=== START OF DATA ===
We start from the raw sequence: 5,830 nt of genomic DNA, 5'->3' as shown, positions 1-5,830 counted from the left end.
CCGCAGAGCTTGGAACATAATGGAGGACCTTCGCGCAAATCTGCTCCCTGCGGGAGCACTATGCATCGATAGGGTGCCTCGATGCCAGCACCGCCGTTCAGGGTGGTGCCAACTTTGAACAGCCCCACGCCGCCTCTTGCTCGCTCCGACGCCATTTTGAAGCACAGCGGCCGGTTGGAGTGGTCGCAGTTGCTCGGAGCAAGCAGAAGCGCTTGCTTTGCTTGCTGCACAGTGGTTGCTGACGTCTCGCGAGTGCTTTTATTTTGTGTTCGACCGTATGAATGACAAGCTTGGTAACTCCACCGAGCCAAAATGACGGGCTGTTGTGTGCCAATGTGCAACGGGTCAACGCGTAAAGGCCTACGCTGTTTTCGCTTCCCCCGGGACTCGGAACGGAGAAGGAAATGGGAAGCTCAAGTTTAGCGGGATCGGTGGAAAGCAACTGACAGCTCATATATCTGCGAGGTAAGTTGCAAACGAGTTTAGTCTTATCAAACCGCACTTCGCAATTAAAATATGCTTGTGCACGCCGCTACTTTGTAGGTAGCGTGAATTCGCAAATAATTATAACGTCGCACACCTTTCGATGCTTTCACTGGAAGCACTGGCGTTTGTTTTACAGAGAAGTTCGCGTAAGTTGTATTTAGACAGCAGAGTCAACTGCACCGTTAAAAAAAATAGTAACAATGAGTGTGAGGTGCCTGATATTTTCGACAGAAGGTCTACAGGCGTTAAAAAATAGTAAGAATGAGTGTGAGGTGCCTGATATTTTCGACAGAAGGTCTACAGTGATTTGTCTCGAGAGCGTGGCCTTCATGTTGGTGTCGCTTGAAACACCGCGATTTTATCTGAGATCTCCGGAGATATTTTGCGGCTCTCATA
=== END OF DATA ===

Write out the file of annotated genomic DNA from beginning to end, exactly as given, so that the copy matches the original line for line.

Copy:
We start from the raw sequence: 5,830 nt of genomic DNA, 5'->3' as shown, positions 1-5,830 counted from the left end.
CCGCAGAGCTTGGAACATAATGGAGGACCTTCGCGCAAATCTGCTCCCTGCGGGAGCACTATGCATCGATAGGGTGCCTCGATGCCAGCACCGCCGTTCAGGGTGGTGCCAACTTTGAACAGCCCCACGCCGCCTCTTGCTCGCTCCGACGCCATTTTGAAGCACAGCGGCCGGTTGGAGTGGTCGCAGTTGCTCGGAGCAAGCAGAAGCGCTTGCTTTGCTTGCTGCACAGTGGTTGCTGACGTCTCGCGAGTGCTTTTATTTTGTGTTCGACCGTATGAATGACAAGCTTGGTAACTCCACCGAGCCAAAATGACGGGCTGTTGTGTGCCAATGTGCAACGGGTCAACGCGTAAAGGCCTACGCTGTTTTCGCTTCCCCCGGGACTCGGAACGGAGAAGGAAATGGGAAGCTCAAGTTTAGCGGGATCGGTGGAAAGCAACTGACAGCTCATATATCTGCGAGGTAAGTTGCAAACGAGTTTAGTCTTATCAAACCGCACTTCGCAATTAAAATATGCTTGTGCACGCCGCTACTTTGTAGGTAGCGTGAATTCGCAAATAATTATAACGTCGCACACCTTTCGATGCTTTCACTGGAAGCACTGGCGTTTGTTTTACAGAGAAGTTCGCGTAAGTTGTATTTAGACAGCAGAGTCAACTGCACCGTTAAAAAAAATAGTAACAATGAGTGTGAGGTGCCTGATATTTTCGACAGAAGGTCTACAGGCGTTAAAAAATAGTAAGAATGAGTGTGAGGTGCCTGATATTTTCGACAGAAGGTCTACAGTGATTTGTCTCGAGAGCGTGGCCTTCATGTTGGTGTCGCTTGAAACACCGCGATTTTATCTGAGATCTCCGGAGATATTTTGCGGCTCTCATA